Stuart Rose Music


Germany Tour 2017

Stuart Rose takes his audience on a musical tour

The Australian musician in the concert series “Music from all over the world” in Flierlich / Initiator Reinhard Potschinski an ideal companion

Bönen • For the resumption of the series of concerts “Music from all over the world” initiator Reinhard Potschinski had – after the summer break – a special invited guest. On Friday night the Australian Stuart Rose played in the old church Flierich, now the fourth in the series, a musical highlight, which has by many friends of the music become a place in the yearly event calendar. Around forty spectators witnessed the successful Potschinski-concept, which in collaboration with the evangelic church Flierich molded it into a success story.

A special guest was Stuart Rose, because the announced instrumental prowess of the 50 year old Australian from Adelaide commanded total attention. Where usually guitars guide the tone, there was this time the combination of bouzouki, flute and guitar. Alone, the perfection of mastering those (instruments) was worth the entry. Rose revealed in a chat that he plays six instruments to their perfection, he nevertheless is training on the seventh. Unfortunately, all didgeridoo sounds were looped tracks. The audience surely would have liked to have heard the legendary instrument of the Indigenous in action.

What we heard was his lyrics and favored music genres, which are as diverse as his instrumental presentation. It’s the melody, replaced by poetry, exchanged for exoticism. All those fields wrapped up in dense atmosphere were true music enjoyment.

Serious with white shirt and black vest on the one hand, combined with tartan pants. Another indication for his ambivalence towards his musical nature. Rose isn’t just a traveler between music worlds, as he often gets labeled. He is indeed a traveler in constant change of countries and places, as he tells us. From this combination, he creates his themes and develops stories and transfers them into tunes.

For the entry point, he chose flute and didgeridoo in the background – a meditative reflection from the pulpit. The construction similar to the Bolero by Frenchman Ravel – stirring to the last chord. Then “Li Sula”, a nearly ten-minute-long piece, an intoxicating piece, accompanied by short singing intervals. Reinhard Potschinski was included in the whole gig this time, who was the ideal player for the often jam-session resembling pieces and appeared to have lots of fun and contributed to the success of the evening.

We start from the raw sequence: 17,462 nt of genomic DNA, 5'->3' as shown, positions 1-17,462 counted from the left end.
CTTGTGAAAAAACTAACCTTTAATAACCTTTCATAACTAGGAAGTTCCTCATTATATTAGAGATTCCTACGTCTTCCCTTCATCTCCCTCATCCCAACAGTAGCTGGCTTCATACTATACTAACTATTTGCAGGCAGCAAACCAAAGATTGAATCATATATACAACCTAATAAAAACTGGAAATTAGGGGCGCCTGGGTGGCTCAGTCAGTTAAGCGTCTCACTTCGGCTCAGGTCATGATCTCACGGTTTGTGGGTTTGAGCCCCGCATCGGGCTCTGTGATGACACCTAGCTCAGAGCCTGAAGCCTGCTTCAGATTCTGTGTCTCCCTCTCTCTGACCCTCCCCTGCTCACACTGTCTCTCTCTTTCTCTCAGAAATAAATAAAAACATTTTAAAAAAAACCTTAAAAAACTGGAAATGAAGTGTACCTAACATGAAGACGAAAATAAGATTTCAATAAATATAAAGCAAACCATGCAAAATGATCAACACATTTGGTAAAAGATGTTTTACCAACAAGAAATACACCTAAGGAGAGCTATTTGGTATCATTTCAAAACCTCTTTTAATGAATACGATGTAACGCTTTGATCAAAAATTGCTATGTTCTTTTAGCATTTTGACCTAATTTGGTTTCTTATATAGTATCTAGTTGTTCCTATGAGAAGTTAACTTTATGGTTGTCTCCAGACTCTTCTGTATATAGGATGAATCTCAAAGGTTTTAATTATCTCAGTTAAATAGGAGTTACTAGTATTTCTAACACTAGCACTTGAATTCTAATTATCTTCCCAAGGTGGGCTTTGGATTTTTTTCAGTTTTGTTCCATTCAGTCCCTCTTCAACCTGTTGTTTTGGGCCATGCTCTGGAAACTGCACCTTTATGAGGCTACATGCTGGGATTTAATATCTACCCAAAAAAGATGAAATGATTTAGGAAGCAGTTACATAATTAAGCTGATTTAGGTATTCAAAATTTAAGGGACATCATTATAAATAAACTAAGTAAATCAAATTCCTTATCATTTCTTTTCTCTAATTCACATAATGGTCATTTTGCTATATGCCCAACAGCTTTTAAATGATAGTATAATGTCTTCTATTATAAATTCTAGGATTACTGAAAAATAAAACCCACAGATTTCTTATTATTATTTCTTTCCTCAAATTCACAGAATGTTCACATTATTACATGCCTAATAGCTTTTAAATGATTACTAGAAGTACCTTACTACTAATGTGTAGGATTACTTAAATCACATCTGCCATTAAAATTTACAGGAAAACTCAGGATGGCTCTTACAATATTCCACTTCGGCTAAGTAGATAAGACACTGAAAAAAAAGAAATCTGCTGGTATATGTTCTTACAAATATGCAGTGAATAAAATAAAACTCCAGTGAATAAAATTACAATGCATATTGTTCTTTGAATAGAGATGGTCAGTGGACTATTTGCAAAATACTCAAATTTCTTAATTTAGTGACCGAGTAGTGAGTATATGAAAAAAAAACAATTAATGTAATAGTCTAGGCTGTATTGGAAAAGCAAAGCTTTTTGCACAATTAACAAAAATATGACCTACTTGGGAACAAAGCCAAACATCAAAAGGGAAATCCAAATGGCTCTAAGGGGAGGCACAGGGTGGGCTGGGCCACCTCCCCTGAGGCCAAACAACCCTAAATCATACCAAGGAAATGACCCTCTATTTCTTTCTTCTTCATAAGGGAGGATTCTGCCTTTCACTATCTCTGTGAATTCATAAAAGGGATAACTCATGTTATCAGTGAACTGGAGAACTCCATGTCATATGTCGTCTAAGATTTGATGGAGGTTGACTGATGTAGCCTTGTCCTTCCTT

With stories from all over the world, the listener imagined himself in Spain when listening to “Al Andalus”, heard Turkish sounds, was transported to Ireland and then hijacked off to New York. All of this is reminiscent of a troubadour and showed an instrumental-poet with an outstanding playing technique. Everything seemingly deliberately, well sometimes even delicately recited, as if a true treasure for him. At the end were encores with heartfelt applause for both performers who can celebrate music. • lö/ translated by Tina Behnke

Westfälischer Anzeiger 21.8.17


Alternatives to Hectic

Stuart Rose in the Otmar-Alt-Museum
by Werner Lauterbach / translated by Tina Behnke

HAMM • A visitor from the other side of the planet gave a guest performance on Saturday night in the Ottmar-Alt-Museum: Stuart Rose from Adelaide, Australia presented his own version of Folk-Country-World music in the event room. The big fireworks display in Maxipark appeared to attract quite a few potential listeners, as an intimate crowd of true music lovers gathered at the stage.

Rose presented ancient sounds from electronic storage: the deep roar of a didgeridoo, created through breathing techniques, embouchure and modulated voice effects, made a musical base on which he added shimmering and flowing melodic phrases with a diverse assortment of flutes. He layered loops from a sampler until a complex soundscape was formed, through circular breathing and enduring tones, from the didge-base. The tree language of the druids, fearlessly discovering the wonders of this world, experiencing beauty, “Liebe wachsen lassen” (to let love grow) – his own compositions gave listeners a few alternatives to our contemporary, hectic lives.

A song for the grandmother

The Australian songwriter could not deny his Irish grandmother Molly too, obvious was the “Celtic” lilt in his voice. Mind you this was only a facet of his spectrum. He was inspired by old American-Country music as well as Blues and on several occasions the characteristic sound of Spanish guitars. Of course, the guitar remains the most important instrument of the travelling songwriter – although here he mainly used the Irish Bouzouki. The organizer, Reinhard Potschinski, was in charge of guitar sounds – when necessary – the rhythmic amplification, harmony and solos.

This required a high sensitivity since the Australian used many established music styles of playing as a base of his performance. His very personal way of phrasing and his idiosyncratic (individual) understanding of rhythms required full concentration.

A song for grandmother, fire-meditation, thoughts of Death-Valley-Visit, Walt Whiteman Poetry and other material like “Bird on the wire” or Willie Nelsons “Crazy”. This, however, was not “only covered” – on the contrary Rose supplied constantly his own version that illuminated emotional details – or gave the Nelson-classic a ragtime corset. An exciting evening of music, which finally rounded off with a traditional Irish love ballad as the last encore.

Westfälischer Anzeiger 21.8.17